Apple's retail outlets will be critical in selling Mac mini's to Windows users, according to Needham & Co.
In a research note released to clients analyst Charles Wolf postulates that with Apple "frequently described as a religion", the Apple Stores, "have become the places of worship, succeeding brilliantly in spreading the gospel". And the introduction of the Mac mini will help the stores in the task of, "attracting Windows users to the Mac platform and growing the Mac’s market share", he writes.
IDC figures released yesterday showed Apple to be the fifth place US PC vendor, with worldwide unit shipments growing well in excess of the industry average in 2004, and a 0.1 per cent rise in global marketshare, to 3.3 per cent. Apple saw 25 per cent growth in the quarter, in contrast to an industry average of 13.7 per cent.
Since launch in May 2001 Apple Stores now deliver revenues of $2.2 billion per year - 16 per cent of Apple's worldwide sales, and 40 per cent of Apple's US retail sales.
The company had 101 stores open at the end of December, and plans to open 25 more this year, Wolf said, pointing out that sales per square foot are "more than five times higher" than typical mall-based stores
Mac-attach rates need to climb
However, despite the fact that 13 per cent of Windows users will buy an iPod when they visit a store, just 1 per cent of visitors bought a Mac.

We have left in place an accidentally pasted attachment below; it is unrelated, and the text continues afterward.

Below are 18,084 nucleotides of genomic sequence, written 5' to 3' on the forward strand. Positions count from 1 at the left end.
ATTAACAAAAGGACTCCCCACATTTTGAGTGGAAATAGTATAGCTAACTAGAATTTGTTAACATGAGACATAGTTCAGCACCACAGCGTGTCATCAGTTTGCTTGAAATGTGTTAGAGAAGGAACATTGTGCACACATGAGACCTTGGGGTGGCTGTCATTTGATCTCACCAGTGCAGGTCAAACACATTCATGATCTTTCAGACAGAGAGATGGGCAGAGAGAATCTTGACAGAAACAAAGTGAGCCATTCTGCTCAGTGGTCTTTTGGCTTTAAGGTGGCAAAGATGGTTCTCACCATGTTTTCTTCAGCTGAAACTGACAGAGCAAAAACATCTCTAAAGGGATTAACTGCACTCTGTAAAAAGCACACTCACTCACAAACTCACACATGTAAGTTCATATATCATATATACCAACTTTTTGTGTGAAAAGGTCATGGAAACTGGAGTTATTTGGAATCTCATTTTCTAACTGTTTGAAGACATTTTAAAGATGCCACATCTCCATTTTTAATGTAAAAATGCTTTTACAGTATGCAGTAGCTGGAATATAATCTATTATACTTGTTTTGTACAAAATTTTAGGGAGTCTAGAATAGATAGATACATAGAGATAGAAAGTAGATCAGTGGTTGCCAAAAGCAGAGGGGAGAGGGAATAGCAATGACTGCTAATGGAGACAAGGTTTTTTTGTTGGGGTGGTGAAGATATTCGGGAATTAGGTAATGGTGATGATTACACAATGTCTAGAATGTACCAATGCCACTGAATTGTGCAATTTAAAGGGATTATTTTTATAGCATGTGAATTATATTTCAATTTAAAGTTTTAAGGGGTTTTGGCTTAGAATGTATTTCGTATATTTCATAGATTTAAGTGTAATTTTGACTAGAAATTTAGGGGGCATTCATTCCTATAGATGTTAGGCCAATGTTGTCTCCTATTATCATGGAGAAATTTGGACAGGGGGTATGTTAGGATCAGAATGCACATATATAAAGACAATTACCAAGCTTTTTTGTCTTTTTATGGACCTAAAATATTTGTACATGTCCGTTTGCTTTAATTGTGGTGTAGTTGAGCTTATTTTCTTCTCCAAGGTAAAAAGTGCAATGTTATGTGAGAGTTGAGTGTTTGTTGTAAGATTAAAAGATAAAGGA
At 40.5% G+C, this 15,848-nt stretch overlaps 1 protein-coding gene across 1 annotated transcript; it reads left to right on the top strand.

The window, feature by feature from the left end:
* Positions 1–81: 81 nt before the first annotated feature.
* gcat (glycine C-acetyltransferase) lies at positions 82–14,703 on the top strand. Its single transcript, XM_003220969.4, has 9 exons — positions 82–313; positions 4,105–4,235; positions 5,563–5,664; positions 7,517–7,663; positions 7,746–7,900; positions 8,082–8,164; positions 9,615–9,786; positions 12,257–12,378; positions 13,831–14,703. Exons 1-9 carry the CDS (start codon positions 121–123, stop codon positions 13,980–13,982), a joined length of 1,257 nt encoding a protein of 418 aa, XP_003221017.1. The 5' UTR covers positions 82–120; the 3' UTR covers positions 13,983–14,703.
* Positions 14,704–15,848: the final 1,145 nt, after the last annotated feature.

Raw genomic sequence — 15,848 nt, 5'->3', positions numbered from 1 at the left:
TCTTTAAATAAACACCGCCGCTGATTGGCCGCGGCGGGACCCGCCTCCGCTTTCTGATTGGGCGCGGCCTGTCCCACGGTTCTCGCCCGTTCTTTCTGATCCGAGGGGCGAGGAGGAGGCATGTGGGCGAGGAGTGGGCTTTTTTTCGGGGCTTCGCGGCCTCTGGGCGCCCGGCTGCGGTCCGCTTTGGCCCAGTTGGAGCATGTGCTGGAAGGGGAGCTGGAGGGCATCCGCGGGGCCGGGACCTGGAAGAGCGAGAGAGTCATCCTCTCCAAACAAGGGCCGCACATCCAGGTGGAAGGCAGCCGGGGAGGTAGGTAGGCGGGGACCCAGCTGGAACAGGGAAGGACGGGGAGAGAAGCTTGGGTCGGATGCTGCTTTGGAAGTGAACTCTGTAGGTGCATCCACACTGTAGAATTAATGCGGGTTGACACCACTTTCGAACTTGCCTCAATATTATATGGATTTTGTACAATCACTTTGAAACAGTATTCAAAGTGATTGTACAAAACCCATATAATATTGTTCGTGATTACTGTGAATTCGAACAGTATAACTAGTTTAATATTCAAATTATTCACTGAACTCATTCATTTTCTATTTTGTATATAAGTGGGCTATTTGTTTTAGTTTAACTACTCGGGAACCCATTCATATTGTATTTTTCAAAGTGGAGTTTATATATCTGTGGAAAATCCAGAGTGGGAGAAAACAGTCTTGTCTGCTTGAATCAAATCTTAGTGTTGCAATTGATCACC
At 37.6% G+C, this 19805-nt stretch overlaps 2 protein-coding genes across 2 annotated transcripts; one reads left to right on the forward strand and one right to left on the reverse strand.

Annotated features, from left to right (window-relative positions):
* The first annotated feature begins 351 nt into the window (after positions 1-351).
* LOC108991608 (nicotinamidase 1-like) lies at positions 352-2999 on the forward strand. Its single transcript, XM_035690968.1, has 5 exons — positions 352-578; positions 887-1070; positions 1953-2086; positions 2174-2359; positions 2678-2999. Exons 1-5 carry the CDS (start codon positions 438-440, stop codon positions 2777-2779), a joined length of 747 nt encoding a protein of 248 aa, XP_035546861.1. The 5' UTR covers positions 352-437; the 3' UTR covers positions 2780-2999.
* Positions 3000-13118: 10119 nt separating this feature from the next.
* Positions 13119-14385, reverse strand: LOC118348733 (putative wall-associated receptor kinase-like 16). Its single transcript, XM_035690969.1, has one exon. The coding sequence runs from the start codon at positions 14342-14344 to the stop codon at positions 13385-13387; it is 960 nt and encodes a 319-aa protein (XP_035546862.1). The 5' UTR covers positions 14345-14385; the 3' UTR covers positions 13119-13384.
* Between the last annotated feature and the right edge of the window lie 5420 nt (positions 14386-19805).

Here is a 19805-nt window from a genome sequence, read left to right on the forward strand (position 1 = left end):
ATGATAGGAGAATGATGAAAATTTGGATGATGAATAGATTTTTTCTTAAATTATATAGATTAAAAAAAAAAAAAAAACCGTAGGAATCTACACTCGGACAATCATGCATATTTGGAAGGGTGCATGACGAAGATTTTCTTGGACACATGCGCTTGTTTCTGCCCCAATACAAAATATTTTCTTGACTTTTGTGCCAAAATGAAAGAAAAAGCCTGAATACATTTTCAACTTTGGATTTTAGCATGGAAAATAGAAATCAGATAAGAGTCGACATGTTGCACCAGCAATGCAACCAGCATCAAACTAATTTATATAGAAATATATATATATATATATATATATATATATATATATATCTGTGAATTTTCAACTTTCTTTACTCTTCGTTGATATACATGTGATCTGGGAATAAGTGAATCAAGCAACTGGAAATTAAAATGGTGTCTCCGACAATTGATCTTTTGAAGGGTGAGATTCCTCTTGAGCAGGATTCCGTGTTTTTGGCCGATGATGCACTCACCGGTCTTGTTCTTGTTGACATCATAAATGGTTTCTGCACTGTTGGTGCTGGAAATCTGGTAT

"Sticker shock has been a major barrier to iPod-toting Windows users who’ve contemplated switching to a Mac. The Mac mini, priced at $500, 60 per cent below the third-generation entry-level iMac, promises to change this."
He continued: "The Mac mini has effectively eliminated price as a barrier to switching, although other costs remain, such as the purchase of Mac OS X software applications."
Mac mini, iLife and Apple Store promise
Wolf believes that Apple's ace card is iLife, which the company will be able to demonstrate running on Mac minis inside its stores, which he describes as "the ideal venue for selling the machine".
Wolf expects Apple will come close to selling a Mac to one in ten iPod-owning Windows users, simply by using those stores to show Mac minis and iLife to them.